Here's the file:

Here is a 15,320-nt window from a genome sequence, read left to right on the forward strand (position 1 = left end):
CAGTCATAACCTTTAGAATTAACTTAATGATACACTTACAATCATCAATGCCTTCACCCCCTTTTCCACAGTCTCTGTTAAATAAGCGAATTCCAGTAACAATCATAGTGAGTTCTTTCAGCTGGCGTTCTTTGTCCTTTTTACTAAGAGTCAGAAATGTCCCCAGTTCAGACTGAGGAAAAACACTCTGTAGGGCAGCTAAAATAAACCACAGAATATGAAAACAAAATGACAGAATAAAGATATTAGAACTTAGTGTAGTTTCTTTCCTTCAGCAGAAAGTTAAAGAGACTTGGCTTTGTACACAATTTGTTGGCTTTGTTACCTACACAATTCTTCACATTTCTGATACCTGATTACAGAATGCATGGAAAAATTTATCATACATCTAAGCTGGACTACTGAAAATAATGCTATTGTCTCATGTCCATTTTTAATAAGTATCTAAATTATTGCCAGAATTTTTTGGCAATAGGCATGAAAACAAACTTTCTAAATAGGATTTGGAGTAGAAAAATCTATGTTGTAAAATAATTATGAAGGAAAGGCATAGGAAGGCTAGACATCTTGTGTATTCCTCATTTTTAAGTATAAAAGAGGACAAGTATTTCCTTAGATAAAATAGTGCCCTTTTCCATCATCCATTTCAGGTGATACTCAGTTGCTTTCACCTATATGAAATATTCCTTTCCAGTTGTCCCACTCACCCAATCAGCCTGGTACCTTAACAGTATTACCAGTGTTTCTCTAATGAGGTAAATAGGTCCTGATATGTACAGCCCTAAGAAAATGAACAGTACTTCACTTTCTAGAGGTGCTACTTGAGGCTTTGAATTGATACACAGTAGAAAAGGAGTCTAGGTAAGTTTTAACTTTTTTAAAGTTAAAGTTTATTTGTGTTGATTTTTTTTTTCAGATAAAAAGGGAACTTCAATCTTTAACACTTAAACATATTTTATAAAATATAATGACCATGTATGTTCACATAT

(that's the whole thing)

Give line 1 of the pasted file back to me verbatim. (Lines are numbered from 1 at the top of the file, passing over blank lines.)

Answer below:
Here is a 15,320-nt window from a genome sequence, read left to right on the forward strand (position 1 = left end):